My passion is exploring the connection between food and culture. I write regularly for Oakland and Alameda Magazines and Berkeleyside's NOSH. My blog, East Bay Ethnic Eats, gives me an excuse to track down the only Bay Area baker making fresh filo dough or learn to stuff a dried eggplant with help from a Turkish immigrant. Culture is the thread that ties together my several careers. As a sign language interpreter, educator and author, my study of Deaf culture has taken me around the world, where I fell madly in love with seed-strewn Danish bread, attacked platters of French shellfish with a small arsenal of tools and sampled a Japanese breakfast so fresh it wiggled. I'm also an epicurean concierge for Edible Excursions Japan town tours (that I lead in either English or ASL). And when I conduct in-depth cultural trainings for foreign workers being transferred to the Bay Area, I am sure to discuss the delights of doggie bags and the mystery of American restaurants serving ice water in the dead of winter. I can be found tweeting @EBEthniceats
While Middle Eastern restaurants abound, Zaki Kabob House in Albany is one of the few that serve specialties of Palestinian cuisine, like spheeha, maklouba and mensaf. Family-owned and run by Fayza and Kameem Ayyad and their children, Zaki offers tastes of another world, plus warm hospitality.
Persian New Year (Norooz or Nowruz) is a 3000 year old celebration, observed around the world on the first day of Spring. Its many traditions include a table of 7 foods that start with "S" in Farsi, and jumping over bonfires. Monier Attar of Zands Market is busily preparing everything her Persian patrons will need for the holiday, from a creamy pudding of sprouted wheat to flower-shaped chickpea flour cookies.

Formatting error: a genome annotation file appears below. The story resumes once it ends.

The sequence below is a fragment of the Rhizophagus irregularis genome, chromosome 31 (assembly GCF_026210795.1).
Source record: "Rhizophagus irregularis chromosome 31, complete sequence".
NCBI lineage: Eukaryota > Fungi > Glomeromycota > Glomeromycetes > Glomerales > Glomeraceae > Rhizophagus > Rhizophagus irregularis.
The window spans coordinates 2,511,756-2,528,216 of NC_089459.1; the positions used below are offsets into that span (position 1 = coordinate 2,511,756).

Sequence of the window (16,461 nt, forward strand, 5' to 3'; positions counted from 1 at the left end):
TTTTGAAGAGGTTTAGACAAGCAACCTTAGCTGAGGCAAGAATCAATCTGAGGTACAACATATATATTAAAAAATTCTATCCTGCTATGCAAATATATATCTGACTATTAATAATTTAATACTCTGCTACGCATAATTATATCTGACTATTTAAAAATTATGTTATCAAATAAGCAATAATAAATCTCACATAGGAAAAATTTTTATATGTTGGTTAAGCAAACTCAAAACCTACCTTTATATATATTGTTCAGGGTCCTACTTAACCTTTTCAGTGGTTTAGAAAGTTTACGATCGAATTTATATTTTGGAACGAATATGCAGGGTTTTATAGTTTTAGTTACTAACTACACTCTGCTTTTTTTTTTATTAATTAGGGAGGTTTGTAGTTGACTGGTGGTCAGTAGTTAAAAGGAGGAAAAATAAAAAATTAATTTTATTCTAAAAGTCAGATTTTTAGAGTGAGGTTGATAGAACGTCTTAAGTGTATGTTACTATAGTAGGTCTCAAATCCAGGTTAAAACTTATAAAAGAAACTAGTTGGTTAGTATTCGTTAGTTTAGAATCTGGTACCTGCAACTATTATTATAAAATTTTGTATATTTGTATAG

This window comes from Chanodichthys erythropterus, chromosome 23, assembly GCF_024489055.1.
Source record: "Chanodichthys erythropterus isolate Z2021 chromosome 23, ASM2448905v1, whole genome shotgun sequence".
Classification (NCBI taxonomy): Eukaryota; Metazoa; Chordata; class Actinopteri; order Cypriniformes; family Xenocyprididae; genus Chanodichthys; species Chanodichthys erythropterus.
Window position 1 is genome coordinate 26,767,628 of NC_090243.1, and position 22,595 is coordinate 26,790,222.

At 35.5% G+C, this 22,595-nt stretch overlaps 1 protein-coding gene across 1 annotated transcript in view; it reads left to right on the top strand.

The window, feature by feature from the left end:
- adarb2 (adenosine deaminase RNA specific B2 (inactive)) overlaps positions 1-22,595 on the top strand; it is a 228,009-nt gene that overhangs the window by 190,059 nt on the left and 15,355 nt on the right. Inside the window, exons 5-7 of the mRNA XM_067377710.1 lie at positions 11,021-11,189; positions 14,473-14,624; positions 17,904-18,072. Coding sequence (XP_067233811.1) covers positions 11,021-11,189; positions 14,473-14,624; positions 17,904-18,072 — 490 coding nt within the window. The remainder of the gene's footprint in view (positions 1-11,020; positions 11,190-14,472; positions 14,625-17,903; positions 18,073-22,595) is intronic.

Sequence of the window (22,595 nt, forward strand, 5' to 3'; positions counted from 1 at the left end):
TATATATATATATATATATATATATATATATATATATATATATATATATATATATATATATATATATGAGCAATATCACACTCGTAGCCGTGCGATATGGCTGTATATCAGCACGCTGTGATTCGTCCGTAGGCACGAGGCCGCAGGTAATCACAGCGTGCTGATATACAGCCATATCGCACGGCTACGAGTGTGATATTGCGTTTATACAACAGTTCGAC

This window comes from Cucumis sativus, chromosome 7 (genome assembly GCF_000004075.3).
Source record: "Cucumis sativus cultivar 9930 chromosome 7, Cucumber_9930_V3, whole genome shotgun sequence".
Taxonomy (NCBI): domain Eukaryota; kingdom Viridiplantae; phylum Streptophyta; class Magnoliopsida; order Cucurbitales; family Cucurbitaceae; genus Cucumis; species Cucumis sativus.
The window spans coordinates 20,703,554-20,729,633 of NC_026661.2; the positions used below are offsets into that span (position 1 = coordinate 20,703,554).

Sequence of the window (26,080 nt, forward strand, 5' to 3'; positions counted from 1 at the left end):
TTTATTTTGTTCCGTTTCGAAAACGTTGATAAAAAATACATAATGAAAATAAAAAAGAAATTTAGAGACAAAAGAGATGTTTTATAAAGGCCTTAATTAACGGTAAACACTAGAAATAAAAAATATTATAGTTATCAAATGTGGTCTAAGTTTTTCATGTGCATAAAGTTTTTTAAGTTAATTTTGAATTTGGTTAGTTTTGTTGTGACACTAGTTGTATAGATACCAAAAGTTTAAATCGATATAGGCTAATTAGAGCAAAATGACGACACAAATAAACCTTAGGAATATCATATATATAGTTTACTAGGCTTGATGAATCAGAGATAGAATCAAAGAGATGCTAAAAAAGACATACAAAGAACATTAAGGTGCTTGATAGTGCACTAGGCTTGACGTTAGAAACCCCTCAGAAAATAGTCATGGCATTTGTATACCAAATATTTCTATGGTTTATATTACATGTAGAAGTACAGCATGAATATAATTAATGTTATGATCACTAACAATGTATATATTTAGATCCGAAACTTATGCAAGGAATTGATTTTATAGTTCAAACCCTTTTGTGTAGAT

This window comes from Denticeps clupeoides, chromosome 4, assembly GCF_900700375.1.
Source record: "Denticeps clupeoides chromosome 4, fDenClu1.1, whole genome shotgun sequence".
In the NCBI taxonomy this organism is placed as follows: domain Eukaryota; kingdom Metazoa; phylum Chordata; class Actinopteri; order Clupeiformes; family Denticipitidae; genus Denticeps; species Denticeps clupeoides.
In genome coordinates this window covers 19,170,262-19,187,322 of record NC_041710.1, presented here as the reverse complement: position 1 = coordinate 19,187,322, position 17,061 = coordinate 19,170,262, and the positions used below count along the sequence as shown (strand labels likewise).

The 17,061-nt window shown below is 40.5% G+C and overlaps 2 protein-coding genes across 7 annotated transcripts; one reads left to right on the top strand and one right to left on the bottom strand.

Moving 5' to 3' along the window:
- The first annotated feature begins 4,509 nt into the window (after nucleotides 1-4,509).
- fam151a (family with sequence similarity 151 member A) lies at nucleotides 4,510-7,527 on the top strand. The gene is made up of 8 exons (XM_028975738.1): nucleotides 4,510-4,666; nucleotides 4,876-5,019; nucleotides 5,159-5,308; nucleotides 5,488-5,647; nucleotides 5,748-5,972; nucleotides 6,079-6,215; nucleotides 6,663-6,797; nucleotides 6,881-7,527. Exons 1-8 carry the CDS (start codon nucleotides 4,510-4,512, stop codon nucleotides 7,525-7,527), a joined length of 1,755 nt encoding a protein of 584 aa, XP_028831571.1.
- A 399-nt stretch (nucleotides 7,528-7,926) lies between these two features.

Eating with the hands is more than just a way to maneuver food to the mouth. It embodies cultural values including, a sensuous connection to the food, the feeling of sharing and community, practicality avoiding waste, even prolonging a delicious meal by enjoying the lingering aroma of it on the fingers. Many cultures, such as Indian, Arab and African have dined this way for thousands of years. In a video-clip, the writer receives a hands-on lesson in eating with the hands -- Moroccan style.
Get a retro sugar rush at Powell's Sweet Shoppe. Sugar coated nostalgia in candy you remember from your childhood (from Boomers to Millennials) and even turn of the last century tasty treasures from Abba-Zabba’s to Zotz.
When in Paris, indulge in afternoon tea. The writer and her daughter discover funky, vintage, classic and elegant tea salons: La Fourmi Ailée, MILK, Musee Jacquemart-André and the king of them all, Thé Mariage Frères.
A tasting tour of SF Japantown with Edible Excursions offers a dozen sweet and savory samples of not the usual sushi and tempura. Learn about and nibble mochi, okonomiyaki pancake, taiyaki fish shaped pastries, seaweed salads, onigiri rice balls and sweet potato lattes.
To help combat exponential increases in hunger and demand for food assistance, the Alameda County Community Food Bank feeds 49,000 people a week. Its volunteers range from school children to retired Stanford University professors. They bag fresh produce, sort cans and fill boxes with essential foodstuffs.
Berkeley's Nordic House offers Danes, Swedes and Norwegians many tastes of home. Holiday foods hold a special place in Scandinavian hearts and Nordic House carries glogg, aeblskiver and rice pudding mixes plus Swedish brined hams, Norwegian pork ribs and Danish pork with crispy skin.
Mozzeria, a new deaf-owned Italian restaurant, will bring wood fired pizza to the Mission. Owners Melody and Russell Stein have imported a 5000-pound Stefano Ferrara oven from Napoli and will serve pizza, pasta and small plates in their cozy new eatery -- where both deaf and hearing patrons can dine comfortably in a mix of vintage and modern styles.
Sweet treats in food-obsessed Singapore come hot and cold, taking fantastic forms: from warm chunks of yam and chewy jellies swimming in coconut milk to mountains of ice, drizzled in neon syrup, topped with red beans, corn and peanuts.
Want to learn to whip up a fiery Ethiopian stew, sublime Italian greens, lively Russian piroshki or zesty Malaysian noodles? A cornucopia of ethnic cooking classes are waiting for you in kitchens sprinkled all over the Bay Area. Here's a round-up of ten local ethnic cooking classes rich with flavor and tradition.